Nanni Moretti’s We Have a Pope
I have to admit that for a ten-year period of my life, I’d forsaken all my Italian roots. I still knew how to make a mean plate of pasta, enjoyed the occasional Roberto Benigni film and felt insulted anytime someone addressed me as “you Americans”, but I had no clue about politics, culture and the general goings-on of my native land.
Then I attended the Abu Dhabi Film Festival, this past year, and found myself booking tickets to Nanni Moretti’s latest film Habemus Papam (We Have a Pope). It was more subconscious than anything, as the last film I had actually watched of Moretti was Caro Diario, more than 20 years ago and remembered him as a filmmaker who basically poked fun at himself, his social class and Italian idiosyncrasies. I approached the screening thinking I would, at the very least get a good laugh and get to hear my native tongue.
What I definitely did not expect was a film that would change my life. Change it in the sense that I reconnected to my roots, found new inspiration thereafter in the writers and artist of my country, started yearning of home. This wave of cultural overwhelm culminated in two extraordinary interviews this year: One with Italian national hero and splendid writer Roberto Saviano, and the other with Nanni Moretti himself, who is everything you would think him to be and much, much more.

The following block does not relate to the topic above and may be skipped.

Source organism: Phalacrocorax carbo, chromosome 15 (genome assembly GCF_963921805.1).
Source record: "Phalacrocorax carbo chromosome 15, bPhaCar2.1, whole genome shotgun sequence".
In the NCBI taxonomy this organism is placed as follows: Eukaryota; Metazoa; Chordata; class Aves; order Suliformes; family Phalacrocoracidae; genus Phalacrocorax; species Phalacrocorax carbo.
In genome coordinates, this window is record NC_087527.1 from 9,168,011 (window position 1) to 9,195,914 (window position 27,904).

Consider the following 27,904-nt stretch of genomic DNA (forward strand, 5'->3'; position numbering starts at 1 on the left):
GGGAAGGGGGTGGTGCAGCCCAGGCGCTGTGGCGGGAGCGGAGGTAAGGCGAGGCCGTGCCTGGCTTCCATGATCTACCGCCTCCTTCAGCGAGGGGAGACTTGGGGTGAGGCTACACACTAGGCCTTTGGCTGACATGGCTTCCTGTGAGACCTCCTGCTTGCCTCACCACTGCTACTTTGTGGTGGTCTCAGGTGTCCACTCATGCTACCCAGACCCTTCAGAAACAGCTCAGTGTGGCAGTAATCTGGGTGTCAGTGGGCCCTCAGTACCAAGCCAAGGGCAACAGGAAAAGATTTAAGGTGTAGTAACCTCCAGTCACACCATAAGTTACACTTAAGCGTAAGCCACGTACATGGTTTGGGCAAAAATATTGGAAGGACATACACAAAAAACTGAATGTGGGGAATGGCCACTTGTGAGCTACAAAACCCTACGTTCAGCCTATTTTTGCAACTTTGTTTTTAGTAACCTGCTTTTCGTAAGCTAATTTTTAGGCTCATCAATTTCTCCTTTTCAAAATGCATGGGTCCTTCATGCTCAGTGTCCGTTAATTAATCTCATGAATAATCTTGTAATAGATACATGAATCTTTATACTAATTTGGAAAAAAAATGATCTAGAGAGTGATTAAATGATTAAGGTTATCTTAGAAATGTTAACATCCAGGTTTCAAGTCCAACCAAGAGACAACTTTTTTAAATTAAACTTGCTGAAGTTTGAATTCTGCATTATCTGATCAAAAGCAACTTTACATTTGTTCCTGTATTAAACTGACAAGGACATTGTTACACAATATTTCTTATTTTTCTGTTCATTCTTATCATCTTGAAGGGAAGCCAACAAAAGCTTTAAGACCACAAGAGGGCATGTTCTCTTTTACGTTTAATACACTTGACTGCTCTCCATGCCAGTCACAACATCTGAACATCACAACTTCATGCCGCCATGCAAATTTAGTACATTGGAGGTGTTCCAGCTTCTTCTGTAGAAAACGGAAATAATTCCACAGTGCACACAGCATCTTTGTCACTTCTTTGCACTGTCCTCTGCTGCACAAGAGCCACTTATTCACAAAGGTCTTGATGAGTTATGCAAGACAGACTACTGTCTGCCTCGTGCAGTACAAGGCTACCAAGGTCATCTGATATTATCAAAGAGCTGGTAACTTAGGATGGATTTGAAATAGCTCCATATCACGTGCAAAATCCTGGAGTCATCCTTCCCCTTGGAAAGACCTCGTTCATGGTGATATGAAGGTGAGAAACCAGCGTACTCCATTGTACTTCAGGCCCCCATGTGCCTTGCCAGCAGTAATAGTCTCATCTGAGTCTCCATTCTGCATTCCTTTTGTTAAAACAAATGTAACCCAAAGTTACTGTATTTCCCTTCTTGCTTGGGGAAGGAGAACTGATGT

Now, I’ve come full circle. I have gone through the red, green and white colored glasses phase, where my fellow Italians could do no wrong, and came back around to a neutral place, where I feel at home in Rome as I do in NYC, but also appreciate the challenges ahead for my Patria and know I can contribute my small bit to make it better. In an Italy that has finally shed its Berlusconi-esque image to the world and has started to regain the class and substance for which we have always been known.
The film that started it all, We Have a Pope, opens in the US this Friday in limited release, distributed by Sundance Selects, and then will be available ON-Demand throughout the US starting April 10th. I suggest watching it, to understand Italy, the Italians and world politics a bit better. In a deeper, more insightful way.
Top image courtesy of the Abu Dhabi Film Festival